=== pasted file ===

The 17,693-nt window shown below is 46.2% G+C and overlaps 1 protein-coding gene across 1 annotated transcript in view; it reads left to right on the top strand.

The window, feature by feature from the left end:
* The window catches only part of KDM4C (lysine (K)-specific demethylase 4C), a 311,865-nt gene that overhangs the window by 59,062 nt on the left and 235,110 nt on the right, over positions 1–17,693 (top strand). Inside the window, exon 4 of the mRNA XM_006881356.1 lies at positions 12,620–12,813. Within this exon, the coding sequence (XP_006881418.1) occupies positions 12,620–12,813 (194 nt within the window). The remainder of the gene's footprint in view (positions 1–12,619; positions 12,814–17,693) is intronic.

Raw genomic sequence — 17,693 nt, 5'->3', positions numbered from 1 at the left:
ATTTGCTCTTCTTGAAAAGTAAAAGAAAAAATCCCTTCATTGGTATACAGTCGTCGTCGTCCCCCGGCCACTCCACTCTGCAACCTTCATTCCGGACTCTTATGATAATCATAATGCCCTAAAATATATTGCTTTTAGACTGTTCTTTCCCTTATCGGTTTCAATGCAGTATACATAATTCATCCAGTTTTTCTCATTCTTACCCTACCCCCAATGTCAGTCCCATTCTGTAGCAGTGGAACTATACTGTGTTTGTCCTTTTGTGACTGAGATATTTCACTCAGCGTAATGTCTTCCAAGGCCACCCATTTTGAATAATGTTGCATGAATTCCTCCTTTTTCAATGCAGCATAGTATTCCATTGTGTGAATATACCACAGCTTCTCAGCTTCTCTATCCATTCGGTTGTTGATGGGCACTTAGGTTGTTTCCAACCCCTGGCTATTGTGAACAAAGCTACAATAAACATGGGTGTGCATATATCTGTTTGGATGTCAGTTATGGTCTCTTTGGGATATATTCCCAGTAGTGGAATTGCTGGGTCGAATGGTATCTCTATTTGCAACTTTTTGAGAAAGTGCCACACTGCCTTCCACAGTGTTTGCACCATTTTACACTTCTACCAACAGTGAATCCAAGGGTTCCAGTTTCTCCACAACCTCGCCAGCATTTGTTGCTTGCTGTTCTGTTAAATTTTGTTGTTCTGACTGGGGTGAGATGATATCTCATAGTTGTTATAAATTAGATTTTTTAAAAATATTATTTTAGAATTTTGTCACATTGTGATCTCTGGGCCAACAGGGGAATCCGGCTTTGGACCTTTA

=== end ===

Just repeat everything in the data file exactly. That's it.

The 17,693-nt window shown below is 46.2% G+C and overlaps 1 protein-coding gene across 1 annotated transcript in view; it reads left to right on the top strand.

The window, feature by feature from the left end:
* The window catches only part of KDM4C (lysine (K)-specific demethylase 4C), a 311,865-nt gene that overhangs the window by 59,062 nt on the left and 235,110 nt on the right, over positions 1–17,693 (top strand). Inside the window, exon 4 of the mRNA XM_006881356.1 lies at positions 12,620–12,813. Within this exon, the coding sequence (XP_006881418.1) occupies positions 12,620–12,813 (194 nt within the window). The remainder of the gene's footprint in view (positions 1–12,619; positions 12,814–17,693) is intronic.

Raw genomic sequence — 17,693 nt, 5'->3', positions numbered from 1 at the left:
ATTTGCTCTTCTTGAAAAGTAAAAGAAAAAATCCCTTCATTGGTATACAGTCGTCGTCGTCCCCCGGCCACTCCACTCTGCAACCTTCATTCCGGACTCTTATGATAATCATAATGCCCTAAAATATATTGCTTTTAGACTGTTCTTTCCCTTATCGGTTTCAATGCAGTATACATAATTCATCCAGTTTTTCTCATTCTTACCCTACCCCCAATGTCAGTCCCATTCTGTAGCAGTGGAACTATACTGTGTTTGTCCTTTTGTGACTGAGATATTTCACTCAGCGTAATGTCTTCCAAGGCCACCCATTTTGAATAATGTTGCATGAATTCCTCCTTTTTCAATGCAGCATAGTATTCCATTGTGTGAATATACCACAGCTTCTCAGCTTCTCTATCCATTCGGTTGTTGATGGGCACTTAGGTTGTTTCCAACCCCTGGCTATTGTGAACAAAGCTACAATAAACATGGGTGTGCATATATCTGTTTGGATGTCAGTTATGGTCTCTTTGGGATATATTCCCAGTAGTGGAATTGCTGGGTCGAATGGTATCTCTATTTGCAACTTTTTGAGAAAGTGCCACACTGCCTTCCACAGTGTTTGCACCATTTTACACTTCTACCAACAGTGAATCCAAGGGTTCCAGTTTCTCCACAACCTCGCCAGCATTTGTTGCTTGCTGTTCTGTTAAATTTTGTTGTTCTGACTGGGGTGAGATGATATCTCATAGTTGTTATAAATTAGATTTTTTAAAAATATTATTTTAGAATTTTGTCACATTGTGATCTCTGGGCCAACAGGGGAATCCGGCTTTGGACCTTTA